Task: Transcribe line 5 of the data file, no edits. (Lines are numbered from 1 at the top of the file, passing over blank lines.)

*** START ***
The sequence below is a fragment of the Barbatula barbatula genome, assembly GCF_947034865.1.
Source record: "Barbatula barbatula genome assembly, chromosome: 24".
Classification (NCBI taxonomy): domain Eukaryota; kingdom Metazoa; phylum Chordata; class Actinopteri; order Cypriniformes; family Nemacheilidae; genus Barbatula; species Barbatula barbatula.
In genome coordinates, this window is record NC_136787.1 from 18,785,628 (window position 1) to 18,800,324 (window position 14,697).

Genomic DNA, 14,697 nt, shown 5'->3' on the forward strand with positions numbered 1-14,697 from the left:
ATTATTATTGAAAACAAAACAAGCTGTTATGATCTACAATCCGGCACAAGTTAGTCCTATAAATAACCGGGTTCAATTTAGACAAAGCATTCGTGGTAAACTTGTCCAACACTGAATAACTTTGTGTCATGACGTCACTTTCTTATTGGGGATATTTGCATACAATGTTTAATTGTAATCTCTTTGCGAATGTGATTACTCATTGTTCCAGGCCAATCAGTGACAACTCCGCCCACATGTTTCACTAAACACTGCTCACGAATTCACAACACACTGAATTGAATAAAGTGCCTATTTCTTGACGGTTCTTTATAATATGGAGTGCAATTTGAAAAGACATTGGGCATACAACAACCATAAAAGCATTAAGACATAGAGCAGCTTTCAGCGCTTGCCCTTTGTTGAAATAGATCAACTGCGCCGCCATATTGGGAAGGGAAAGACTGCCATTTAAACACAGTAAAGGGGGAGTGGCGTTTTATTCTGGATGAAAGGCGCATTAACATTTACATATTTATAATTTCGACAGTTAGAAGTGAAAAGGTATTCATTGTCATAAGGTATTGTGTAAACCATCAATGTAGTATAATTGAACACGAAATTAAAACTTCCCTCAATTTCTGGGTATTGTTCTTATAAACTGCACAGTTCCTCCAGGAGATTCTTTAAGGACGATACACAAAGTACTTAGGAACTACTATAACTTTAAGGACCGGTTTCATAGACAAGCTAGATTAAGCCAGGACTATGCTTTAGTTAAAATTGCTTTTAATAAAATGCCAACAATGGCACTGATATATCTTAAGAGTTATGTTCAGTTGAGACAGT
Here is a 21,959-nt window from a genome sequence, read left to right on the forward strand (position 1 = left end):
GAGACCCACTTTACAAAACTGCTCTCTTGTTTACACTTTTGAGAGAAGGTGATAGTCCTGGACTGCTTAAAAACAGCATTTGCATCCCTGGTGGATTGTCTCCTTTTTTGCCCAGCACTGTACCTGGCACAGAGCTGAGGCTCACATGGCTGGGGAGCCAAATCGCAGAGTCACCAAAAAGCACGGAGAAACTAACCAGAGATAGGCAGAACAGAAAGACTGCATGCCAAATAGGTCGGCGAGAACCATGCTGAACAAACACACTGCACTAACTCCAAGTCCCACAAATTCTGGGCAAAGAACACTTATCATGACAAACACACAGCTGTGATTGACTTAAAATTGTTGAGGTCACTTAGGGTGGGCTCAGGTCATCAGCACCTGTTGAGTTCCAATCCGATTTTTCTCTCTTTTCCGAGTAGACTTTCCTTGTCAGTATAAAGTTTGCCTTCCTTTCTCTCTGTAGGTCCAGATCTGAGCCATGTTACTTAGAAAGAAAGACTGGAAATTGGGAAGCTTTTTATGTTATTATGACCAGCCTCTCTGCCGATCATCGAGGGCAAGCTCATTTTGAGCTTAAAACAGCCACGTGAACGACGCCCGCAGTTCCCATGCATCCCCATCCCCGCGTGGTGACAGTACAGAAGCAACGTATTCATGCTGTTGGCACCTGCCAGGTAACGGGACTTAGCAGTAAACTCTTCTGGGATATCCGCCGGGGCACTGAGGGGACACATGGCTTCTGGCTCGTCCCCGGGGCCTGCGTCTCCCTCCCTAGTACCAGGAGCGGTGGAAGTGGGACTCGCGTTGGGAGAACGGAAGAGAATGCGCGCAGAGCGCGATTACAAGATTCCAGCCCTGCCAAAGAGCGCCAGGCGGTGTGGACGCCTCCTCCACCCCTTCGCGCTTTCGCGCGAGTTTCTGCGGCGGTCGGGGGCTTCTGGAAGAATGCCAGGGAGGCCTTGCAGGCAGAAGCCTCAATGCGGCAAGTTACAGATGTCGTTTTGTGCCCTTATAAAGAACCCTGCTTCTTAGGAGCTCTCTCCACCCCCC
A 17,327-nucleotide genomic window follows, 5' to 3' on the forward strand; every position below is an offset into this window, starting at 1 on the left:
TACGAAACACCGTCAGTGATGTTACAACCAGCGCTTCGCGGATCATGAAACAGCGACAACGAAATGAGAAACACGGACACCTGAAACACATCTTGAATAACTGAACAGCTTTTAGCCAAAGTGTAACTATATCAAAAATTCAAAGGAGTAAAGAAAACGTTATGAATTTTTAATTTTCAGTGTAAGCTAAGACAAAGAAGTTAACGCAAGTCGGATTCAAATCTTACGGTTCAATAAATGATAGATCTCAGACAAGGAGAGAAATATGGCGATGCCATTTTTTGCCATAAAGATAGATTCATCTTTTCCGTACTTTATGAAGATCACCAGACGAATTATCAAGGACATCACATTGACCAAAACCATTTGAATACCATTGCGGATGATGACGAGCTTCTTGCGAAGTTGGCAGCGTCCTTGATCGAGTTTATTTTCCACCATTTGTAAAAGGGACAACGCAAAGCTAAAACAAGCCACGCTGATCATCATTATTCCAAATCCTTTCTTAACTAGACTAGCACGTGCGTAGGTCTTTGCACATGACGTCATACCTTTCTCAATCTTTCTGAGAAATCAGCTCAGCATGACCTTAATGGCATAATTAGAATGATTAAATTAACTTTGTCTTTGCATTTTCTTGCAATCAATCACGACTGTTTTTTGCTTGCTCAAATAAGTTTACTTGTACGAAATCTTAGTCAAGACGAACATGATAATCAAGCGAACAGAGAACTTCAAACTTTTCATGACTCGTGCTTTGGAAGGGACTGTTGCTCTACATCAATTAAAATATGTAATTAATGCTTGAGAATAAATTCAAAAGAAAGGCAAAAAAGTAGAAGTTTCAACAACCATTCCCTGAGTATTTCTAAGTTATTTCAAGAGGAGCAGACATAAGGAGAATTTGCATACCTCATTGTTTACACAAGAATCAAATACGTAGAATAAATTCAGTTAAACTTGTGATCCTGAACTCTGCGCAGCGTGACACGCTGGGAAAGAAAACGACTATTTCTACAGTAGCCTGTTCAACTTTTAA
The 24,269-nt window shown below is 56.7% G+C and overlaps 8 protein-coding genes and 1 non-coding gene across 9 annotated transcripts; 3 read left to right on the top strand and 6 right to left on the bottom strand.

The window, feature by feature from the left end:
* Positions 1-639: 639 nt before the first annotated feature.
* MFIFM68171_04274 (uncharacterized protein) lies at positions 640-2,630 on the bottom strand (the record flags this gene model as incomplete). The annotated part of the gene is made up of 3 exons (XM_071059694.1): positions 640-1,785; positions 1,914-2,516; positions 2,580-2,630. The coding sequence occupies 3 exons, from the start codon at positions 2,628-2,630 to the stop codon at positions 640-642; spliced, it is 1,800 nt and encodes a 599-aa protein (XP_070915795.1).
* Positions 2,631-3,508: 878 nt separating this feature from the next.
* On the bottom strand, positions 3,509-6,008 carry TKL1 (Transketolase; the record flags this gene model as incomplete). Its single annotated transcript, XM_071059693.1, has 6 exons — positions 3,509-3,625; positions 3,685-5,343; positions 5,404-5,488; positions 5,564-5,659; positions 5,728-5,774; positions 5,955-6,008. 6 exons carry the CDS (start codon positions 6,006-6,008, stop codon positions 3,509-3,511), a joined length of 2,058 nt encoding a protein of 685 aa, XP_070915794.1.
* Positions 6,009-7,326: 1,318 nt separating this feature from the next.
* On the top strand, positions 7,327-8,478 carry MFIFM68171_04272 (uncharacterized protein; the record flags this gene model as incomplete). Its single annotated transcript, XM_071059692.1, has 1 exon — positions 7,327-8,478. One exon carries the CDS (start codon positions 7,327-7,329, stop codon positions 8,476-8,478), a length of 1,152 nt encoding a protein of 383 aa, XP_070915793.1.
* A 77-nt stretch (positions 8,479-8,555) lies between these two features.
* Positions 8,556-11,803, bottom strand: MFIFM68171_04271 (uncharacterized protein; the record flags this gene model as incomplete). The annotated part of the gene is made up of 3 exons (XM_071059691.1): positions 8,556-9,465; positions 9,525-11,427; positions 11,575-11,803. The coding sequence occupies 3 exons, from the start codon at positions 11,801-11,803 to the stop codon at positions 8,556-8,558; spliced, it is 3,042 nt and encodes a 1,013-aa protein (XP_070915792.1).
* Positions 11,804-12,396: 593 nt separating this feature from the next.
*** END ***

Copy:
Genomic DNA, 14,697 nt, shown 5'->3' on the forward strand with positions numbered 1-14,697 from the left: